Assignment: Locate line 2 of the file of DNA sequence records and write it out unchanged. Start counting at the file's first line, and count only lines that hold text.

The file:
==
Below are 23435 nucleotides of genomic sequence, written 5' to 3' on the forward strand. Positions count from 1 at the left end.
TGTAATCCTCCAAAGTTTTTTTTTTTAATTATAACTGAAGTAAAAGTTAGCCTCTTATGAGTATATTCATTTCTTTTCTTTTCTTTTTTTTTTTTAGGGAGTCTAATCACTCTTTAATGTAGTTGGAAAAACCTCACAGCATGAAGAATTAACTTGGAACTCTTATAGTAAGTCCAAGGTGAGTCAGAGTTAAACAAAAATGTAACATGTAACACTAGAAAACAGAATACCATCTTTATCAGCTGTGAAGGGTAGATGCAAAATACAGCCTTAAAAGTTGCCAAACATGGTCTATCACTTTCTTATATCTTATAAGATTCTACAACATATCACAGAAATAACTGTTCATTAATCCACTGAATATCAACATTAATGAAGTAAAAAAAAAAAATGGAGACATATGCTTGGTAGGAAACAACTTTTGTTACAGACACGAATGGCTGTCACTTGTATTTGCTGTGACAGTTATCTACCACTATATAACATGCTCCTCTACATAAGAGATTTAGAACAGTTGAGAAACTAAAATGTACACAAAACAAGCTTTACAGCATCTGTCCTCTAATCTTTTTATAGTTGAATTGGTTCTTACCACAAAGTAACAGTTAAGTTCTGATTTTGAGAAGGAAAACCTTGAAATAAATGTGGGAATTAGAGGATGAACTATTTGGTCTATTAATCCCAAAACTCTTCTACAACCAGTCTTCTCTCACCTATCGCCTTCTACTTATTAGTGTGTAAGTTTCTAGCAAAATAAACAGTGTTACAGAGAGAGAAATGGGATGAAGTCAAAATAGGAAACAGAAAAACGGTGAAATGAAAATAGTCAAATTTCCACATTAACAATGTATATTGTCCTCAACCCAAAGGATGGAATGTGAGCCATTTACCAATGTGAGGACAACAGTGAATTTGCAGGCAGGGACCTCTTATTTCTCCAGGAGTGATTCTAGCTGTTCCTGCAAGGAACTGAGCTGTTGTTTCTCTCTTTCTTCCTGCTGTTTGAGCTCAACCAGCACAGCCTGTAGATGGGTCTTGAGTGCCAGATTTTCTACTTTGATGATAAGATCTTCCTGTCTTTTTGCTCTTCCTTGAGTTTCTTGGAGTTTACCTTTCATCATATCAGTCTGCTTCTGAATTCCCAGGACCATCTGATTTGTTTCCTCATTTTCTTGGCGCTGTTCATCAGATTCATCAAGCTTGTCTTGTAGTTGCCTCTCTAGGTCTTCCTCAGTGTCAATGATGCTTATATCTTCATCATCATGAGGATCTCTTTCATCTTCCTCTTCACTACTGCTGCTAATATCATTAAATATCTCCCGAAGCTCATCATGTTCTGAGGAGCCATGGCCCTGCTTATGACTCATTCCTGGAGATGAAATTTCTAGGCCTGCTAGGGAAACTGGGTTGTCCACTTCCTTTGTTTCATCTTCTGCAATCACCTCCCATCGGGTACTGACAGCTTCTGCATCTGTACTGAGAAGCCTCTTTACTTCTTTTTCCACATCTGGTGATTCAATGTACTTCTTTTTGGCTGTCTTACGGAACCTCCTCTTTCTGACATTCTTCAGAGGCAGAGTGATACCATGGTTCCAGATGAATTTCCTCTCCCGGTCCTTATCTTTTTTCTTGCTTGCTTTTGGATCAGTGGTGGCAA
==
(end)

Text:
TGTAATCCTCCAAAGTTTTTTTTTTTAATTATAACTGAAGTAAAAGTTAGCCTCTTATGAGTATATTCATTTCTTTTCTTTTCTTTTTTTTTTTTAGGGAGTCTAATCACTCTTTAATGTAGTTGGAAAAACCTCACAGCATGAAGAATTAACTTGGAACTCTTATAGTAAGTCCAAGGTGAGTCAGAGTTAAACAAAAATGTAACATGTAACACTAGAAAACAGAATACCATCTTTATCAGCTGTGAAGGGTAGATGCAAAATACAGCCTTAAAAGTTGCCAAACATGGTCTATCACTTTCTTATATCTTATAAGATTCTACAACATATCACAGAAATAACTGTTCATTAATCCACTGAATATCAACATTAATGAAGTAAAAAAAAAAAATGGAGACATATGCTTGGTAGGAAACAACTTTTGTTACAGACACGAATGGCTGTCACTTGTATTTGCTGTGACAGTTATCTACCACTATATAACATGCTCCTCTACATAAGAGATTTAGAACAGTTGAGAAACTAAAATGTACACAAAACAAGCTTTACAGCATCTGTCCTCTAATCTTTTTATAGTTGAATTGGTTCTTACCACAAAGTAACAGTTAAGTTCTGATTTTGAGAAGGAAAACCTTGAAATAAATGTGGGAATTAGAGGATGAACTATTTGGTCTATTAATCCCAAAACTCTTCTACAACCAGTCTTCTCTCACCTATCGCCTTCTACTTATTAGTGTGTAAGTTTCTAGCAAAATAAACAGTGTTACAGAGAGAGAAATGGGATGAAGTCAAAATAGGAAACAGAAAAACGGTGAAATGAAAATAGTCAAATTTCCACATTAACAATGTATATTGTCCTCAACCCAAAGGATGGAATGTGAGCCATTTACCAATGTGAGGACAACAGTGAATTTGCAGGCAGGGACCTCTTATTTCTCCAGGAGTGATTCTAGCTGTTCCTGCAAGGAACTGAGCTGTTGTTTCTCTCTTTCTTCCTGCTGTTTGAGCTCAACCAGCACAGCCTGTAGATGGGTCTTGAGTGCCAGATTTTCTACTTTGATGATAAGATCTTCCTGTCTTTTTGCTCTTCCTTGAGTTTCTTGGAGTTTACCTTTCATCATATCAGTCTGCTTCTGAATTCCCAGGACCATCTGATTTGTTTCCTCATTTTCTTGGCGCTGTTCATCAGATTCATCAAGCTTGTCTTGTAGTTGCCTCTCTAGGTCTTCCTCAGTGTCAATGATGCTTATATCTTCATCATCATGAGGATCTCTTTCATCTTCCTCTTCACTACTGCTGCTAATATCATTAAATATCTCCCGAAGCTCATCATGTTCTGAGGAGCCATGGCCCTGCTTATGACTCATTCCTGGAGATGAAATTTCTAGGCCTGCTAGGGAAACTGGGTTGTCCACTTCCTTTGTTTCATCTTCTGCAATCACCTCCCATCGGGTACTGACAGCTTCTGCATCTGTACTGAGAAGCCTCTTTACTTCTTTTTCCACATCTGGTGATTCAATGTACTTCTTTTTGGCTGTCTTACGGAACCTCCTCTTTCTGACATTCTTCAGAGGCAGAGTGATACCATGGTTCCAGATGAATTTCCTCTCCCGGTCCTTATCTTTTTTCTTGCTTGCTTTTGGATCAGTGGTGGCAA